At this point in our lives as Afenmai people who live abroad, the major challenge we face up to on a regular basis, is the need to raise our children in this sophisticated world which offers lots of golden opportunities, without losing them to those ideals which hold sway in this society, but which ideals are detrimental to what we stand for, as Afenmai people. There now comes the need to uphold those tradition, culture and values of our people which has molded us into the dignified and successful people we are today. We do need to inculcate these values into our children as it is the very tool they need to take on the civilized world, partake in it and excel gloriously in every area of their endeavor. We need to put ourselves to work in this regard, reason being that if we neglect to do so, down the line unfortunately, we may end up with a lost generation.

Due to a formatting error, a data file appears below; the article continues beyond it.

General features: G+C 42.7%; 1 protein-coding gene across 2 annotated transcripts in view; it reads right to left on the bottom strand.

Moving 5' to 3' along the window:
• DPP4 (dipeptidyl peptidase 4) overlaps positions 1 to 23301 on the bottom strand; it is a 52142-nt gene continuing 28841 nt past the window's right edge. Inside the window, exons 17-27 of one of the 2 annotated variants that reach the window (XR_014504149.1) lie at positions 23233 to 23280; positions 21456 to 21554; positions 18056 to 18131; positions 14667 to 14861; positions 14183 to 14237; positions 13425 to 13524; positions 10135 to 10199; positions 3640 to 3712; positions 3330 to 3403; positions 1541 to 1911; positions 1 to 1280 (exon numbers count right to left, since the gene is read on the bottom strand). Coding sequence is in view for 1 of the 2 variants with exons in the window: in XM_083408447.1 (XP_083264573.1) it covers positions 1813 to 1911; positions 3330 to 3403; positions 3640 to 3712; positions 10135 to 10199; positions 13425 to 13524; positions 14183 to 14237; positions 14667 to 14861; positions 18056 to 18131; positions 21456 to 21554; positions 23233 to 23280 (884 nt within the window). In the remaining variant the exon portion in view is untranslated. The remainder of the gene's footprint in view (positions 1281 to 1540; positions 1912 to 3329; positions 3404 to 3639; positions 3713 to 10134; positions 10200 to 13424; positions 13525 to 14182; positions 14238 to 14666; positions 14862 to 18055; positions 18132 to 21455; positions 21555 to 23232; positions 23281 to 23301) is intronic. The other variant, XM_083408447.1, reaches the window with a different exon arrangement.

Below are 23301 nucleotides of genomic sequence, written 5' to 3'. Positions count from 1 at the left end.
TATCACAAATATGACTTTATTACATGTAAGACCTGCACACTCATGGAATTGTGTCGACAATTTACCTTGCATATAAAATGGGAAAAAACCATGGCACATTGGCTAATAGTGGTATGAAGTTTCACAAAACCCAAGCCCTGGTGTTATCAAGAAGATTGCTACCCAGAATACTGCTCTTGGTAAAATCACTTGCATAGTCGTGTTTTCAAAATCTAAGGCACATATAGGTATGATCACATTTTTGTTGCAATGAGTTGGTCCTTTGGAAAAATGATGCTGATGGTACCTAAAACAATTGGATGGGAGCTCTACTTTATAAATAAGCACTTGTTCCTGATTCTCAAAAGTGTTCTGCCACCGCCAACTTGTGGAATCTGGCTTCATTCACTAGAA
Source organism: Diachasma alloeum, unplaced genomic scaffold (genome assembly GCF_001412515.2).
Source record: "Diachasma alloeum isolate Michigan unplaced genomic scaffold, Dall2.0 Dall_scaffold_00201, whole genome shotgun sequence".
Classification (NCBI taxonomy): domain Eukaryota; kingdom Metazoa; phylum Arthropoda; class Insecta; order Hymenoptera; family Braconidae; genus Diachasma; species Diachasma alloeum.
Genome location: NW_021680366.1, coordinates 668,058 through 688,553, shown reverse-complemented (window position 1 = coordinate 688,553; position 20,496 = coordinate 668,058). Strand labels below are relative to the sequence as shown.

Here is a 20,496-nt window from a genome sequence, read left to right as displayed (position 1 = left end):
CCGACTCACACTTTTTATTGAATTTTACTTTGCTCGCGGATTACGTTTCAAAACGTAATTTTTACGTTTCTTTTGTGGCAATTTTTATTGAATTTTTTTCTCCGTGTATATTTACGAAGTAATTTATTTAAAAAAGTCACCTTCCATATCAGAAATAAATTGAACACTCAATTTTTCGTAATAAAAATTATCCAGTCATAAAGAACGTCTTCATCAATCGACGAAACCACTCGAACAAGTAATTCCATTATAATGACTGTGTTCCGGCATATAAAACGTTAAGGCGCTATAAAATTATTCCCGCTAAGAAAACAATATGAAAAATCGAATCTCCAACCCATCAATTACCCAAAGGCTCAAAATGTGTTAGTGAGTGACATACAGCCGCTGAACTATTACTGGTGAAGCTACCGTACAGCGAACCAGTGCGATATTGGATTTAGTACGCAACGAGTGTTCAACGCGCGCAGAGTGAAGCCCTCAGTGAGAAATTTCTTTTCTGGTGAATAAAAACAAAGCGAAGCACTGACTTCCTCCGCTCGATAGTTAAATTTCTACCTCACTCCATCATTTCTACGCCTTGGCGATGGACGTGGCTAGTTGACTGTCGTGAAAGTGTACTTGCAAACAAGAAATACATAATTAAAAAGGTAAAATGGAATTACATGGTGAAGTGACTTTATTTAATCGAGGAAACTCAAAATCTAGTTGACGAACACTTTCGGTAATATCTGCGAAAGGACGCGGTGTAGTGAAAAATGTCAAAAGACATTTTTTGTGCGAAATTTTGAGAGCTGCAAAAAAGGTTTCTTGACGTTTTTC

We may need to lay some emphasis on certain areas of concern, so we do not end up in a state of acculturation, where we allow our values to succumb on contact, to a more advanced one. When this happens, we experience what is known as a ‘culture shock’. It tends to gear toward a ‘culture shift’ and if care is not taken, it leads to a ‘culture slumber’. The way we live presently, mimics the ‘culture shift’. It is good to know that we are a group of people who hold on dearly to our tradition and values. The question we are faced with is, are we making room for our children , the future generation, to come to terms with the need to hold dear to their hearts these values which make the Afenmai people stand out positively? The answer is obvious. We are all in this together, so we shall come together in unison and embark on a mission to re – align our young ones.